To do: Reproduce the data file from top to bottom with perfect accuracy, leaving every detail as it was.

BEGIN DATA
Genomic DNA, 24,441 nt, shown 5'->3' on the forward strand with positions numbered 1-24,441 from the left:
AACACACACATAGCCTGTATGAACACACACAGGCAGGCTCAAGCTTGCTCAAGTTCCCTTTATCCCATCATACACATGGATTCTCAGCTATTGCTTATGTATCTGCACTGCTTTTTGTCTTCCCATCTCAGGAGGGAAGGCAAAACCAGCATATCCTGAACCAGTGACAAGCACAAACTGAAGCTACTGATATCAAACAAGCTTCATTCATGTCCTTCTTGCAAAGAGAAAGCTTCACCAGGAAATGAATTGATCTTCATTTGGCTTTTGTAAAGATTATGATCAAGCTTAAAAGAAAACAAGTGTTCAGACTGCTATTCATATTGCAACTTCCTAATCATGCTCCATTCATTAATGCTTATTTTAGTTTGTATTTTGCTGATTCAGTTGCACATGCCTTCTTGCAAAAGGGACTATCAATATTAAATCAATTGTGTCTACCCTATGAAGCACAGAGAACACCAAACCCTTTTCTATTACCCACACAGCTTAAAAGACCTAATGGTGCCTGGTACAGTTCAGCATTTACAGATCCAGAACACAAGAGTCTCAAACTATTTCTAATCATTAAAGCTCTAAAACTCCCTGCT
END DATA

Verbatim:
Genomic DNA, 24,441 nt, shown 5'->3' on the forward strand with positions numbered 1-24,441 from the left:
AACACACACATAGCCTGTATGAACACACACAGGCAGGCTCAAGCTTGCTCAAGTTCCCTTTATCCCATCATACACATGGATTCTCAGCTATTGCTTATGTATCTGCACTGCTTTTTGTCTTCCCATCTCAGGAGGGAAGGCAAAACCAGCATATCCTGAACCAGTGACAAGCACAAACTGAAGCTACTGATATCAAACAAGCTTCATTCATGTCCTTCTTGCAAAGAGAAAGCTTCACCAGGAAATGAATTGATCTTCATTTGGCTTTTGTAAAGATTATGATCAAGCTTAAAAGAAAACAAGTGTTCAGACTGCTATTCATATTGCAACTTCCTAATCATGCTCCATTCATTAATGCTTATTTTAGTTTGTATTTTGCTGATTCAGTTGCACATGCCTTCTTGCAAAAGGGACTATCAATATTAAATCAATTGTGTCTACCCTATGAAGCACAGAGAACACCAAACCCTTTTCTATTACCCACACAGCTTAAAAGACCTAATGGTGCCTGGTACAGTTCAGCATTTACAGATCCAGAACACAAGAGTCTCAAACTATTTCTAATCATTAAAGCTCTAAAACTCCCTGCT